This article was written by Viktor Klang of Lightbend.
Recently, I was invited by Professor Björn Regnell at Lund University in southern Sweden—an hour from where I grew up––to give a seminar about one of my favorite topics: Scala––the programming language, platform, ecosystem and community that I am fortunate to have been a part of for the past nine years.
Prof. Regnell told me that they're starting to use Scala as the introductory programming language, and that they’d like me to come over to talk about Scala and Open Source Software—since they’re running the courseware as an OSS project.
When asked “Why Scala?”, Prof. Regnell replied:
Scala as a beginner language has many advantages from a pedagogical viewpoint, its regular syntax and semantics being one of the most important. Universities need to keep up with the progression into more powerful languages that can combine back-end and front-end competence evolution of current developers and the developers of tomorrow. I see great opportunity in the combo of Scala-JVM plus Scala.JS, in this respect. Also, good concurrency abstractions are absolutely vital for the future of the software industry on planet Earth, as increased clock speed has become an unfeasible escape.
Giving a seminar with a very varied audience of students, faculty and people from the industry, I wanted to make sure that everyone could follow along—challenge accepted!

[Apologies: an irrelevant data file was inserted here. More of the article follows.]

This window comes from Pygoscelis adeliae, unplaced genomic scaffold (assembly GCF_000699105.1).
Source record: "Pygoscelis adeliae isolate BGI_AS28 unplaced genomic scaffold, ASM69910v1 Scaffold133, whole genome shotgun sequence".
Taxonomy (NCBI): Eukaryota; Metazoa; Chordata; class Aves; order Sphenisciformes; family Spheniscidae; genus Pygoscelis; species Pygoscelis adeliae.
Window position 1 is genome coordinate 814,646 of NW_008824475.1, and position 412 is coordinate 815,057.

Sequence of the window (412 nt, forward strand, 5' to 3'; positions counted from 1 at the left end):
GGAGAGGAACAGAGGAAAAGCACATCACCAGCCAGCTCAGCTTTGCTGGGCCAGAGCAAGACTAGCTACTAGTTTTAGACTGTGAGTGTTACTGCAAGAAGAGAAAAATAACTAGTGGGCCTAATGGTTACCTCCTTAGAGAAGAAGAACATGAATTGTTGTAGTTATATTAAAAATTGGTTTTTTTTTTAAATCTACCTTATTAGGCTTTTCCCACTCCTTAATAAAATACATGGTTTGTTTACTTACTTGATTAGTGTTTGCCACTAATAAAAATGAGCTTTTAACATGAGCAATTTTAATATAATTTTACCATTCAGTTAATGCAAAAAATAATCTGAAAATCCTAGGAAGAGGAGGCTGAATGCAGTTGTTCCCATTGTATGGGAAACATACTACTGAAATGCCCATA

Prof. Regnell checking projector setup
Despite having the first kernel panic on my newer laptop, running massively(!) over my allotted time, completely missing the coffee break, and showering the audience with terrible analogies—I had a blast! The audience of students, faculty members and people from nearby startup incubators and tech companies were fantastic—with tons of insightful and interesting questions.
One of the highlights was to see my old friend John Nilsson show up—he introduced me to Scala all those years ago (thanks mate!)
After the seminar, I was fortunate to have lunch with Prof. Regnell and Prof. Görel Hedin, PL researcher. We had some great conversations about distributed systems, the actor model, concurrency and much more.
Sticker found on one of the doors to the CS faculty of Lund University
Later in the afternoon, I had the pleasure of being interviewed by Johan Linåker, PhD-student in Open Source Requirements Engineering, for his research. I’m looking forward to see the dissertation!
Then I got to meet Jesper Öqvist, who is working on parallelizing the JastAdd compiler to talk about possible optimizations and opportunities to improve performance—it was a great conversation.
Last, but definitely not least, I got to meet Gustav Cedersjö, PhD-student in Embedded Systems & Actors. Having a conversation about the things I’ve been involved in over the past years, I’m curious to see what comes out of that research—stream processing, stream process fusion and more.
I want to thank Lund University for inviting me over, and I wish you a lot of fun and productivity with your new introductory programming language—Scala!